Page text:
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Date:	Sat, 28 Apr 2012 04:39:04 +0300
From:	Sami Liedes <>
Subject: Announcing the Berserker toolkit for (semi-)automated fs fuzz testing

This is an announcement of the first release of the Berserker toolkit
for (semi-)automated fuzz testing and testcase minimization of Linux
kernel filesystem implementations.

The toolkit consists of the following components and their

* Debian sid (unstable) based root filesystem image with scripts
  inside and set to run automatically that will test filesystems based
  on kernel commandline parameters, intended to be run inside a
  virtual machine (KVM); a 32-bit x86 system

*, a script to automate running fuzz tests inside
  KVM on a filesystem image (simply give as parameters the filesystem
  type, a working filesystem image and a kernel bzImage - see --help).
  This script takes care of running KVM and interpreting the output.
  Its return values make it suitable for using in "git bisect run". By
  default the VM will fuzz and run until it has produced a crash.

* (and fuzz-minimize used by it), a program to
  derive a crash-inducing test case with minimal differences to a
  pristine filesystem image by repeatedly automatically running on different images. Takes as input the kernel
  image to use, a pristine filesystem image and a fuzzed filesystem
  image that causes the kernel to crash.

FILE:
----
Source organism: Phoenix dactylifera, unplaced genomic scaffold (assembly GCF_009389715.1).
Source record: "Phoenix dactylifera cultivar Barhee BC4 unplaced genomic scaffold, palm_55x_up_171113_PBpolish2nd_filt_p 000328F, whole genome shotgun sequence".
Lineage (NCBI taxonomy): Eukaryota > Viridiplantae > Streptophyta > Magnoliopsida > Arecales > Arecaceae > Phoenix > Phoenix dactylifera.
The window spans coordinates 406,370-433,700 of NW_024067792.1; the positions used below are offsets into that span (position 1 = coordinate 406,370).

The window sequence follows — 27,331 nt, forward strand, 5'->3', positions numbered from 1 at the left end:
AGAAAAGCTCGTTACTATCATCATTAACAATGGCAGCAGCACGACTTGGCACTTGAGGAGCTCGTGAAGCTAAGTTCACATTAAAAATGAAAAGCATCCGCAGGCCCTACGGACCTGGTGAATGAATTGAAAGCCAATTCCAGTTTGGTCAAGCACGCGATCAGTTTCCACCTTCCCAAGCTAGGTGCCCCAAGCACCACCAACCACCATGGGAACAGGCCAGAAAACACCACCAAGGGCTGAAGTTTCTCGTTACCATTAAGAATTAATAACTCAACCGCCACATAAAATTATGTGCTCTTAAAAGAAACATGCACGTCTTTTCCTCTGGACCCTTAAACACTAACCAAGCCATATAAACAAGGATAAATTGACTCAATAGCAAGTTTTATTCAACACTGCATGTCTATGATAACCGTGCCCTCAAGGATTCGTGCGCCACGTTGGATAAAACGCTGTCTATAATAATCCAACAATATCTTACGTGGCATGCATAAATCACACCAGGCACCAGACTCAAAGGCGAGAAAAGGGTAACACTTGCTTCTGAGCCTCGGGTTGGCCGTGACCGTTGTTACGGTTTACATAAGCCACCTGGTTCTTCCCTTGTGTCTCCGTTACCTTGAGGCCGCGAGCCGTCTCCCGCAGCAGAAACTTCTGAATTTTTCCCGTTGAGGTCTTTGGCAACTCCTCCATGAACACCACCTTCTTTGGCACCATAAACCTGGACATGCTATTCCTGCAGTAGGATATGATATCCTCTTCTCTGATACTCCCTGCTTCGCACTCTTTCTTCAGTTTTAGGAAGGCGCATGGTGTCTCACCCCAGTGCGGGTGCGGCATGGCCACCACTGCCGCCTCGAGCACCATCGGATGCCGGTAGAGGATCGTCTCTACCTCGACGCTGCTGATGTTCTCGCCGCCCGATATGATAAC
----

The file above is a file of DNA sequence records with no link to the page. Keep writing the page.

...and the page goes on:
To get the source:

   git clone

The repository contains a script ( that downloads
some files (*at least until my university gets unhappy with the
bandwidth used):

* the root filesystem (hda.autotest; 112 MiB compressed, 501 MiB
  uncompressed); and for quick start

* a vanilla 3.3.4 bzImage for amd64 suitable for use with the system
  (config file included in the git repository)

* testimg.ext4, a 10 MiB ext4 filesystem with the required layout
  (described in more detail in the README file)

The actual fuzzer used is zzuf (Debian package zzuf) by Sam Hocevar. I
believe it is similar in spirit to fsfuzzer which appears to be more
familiar to the kernel community; zzuf was chosen because I was more
familiar with it and because it was packaged for Debian.

Two examples of (what appears to be) ext4 bugs found with this
toolkit, both reproducible with a 1-bit difference to a pristine
     (sorry, by mistake the subject doesn't quite reflect the bug...)

See the included README file for a very quick introduction and some
more detailed documentation.

	Sami Liedes

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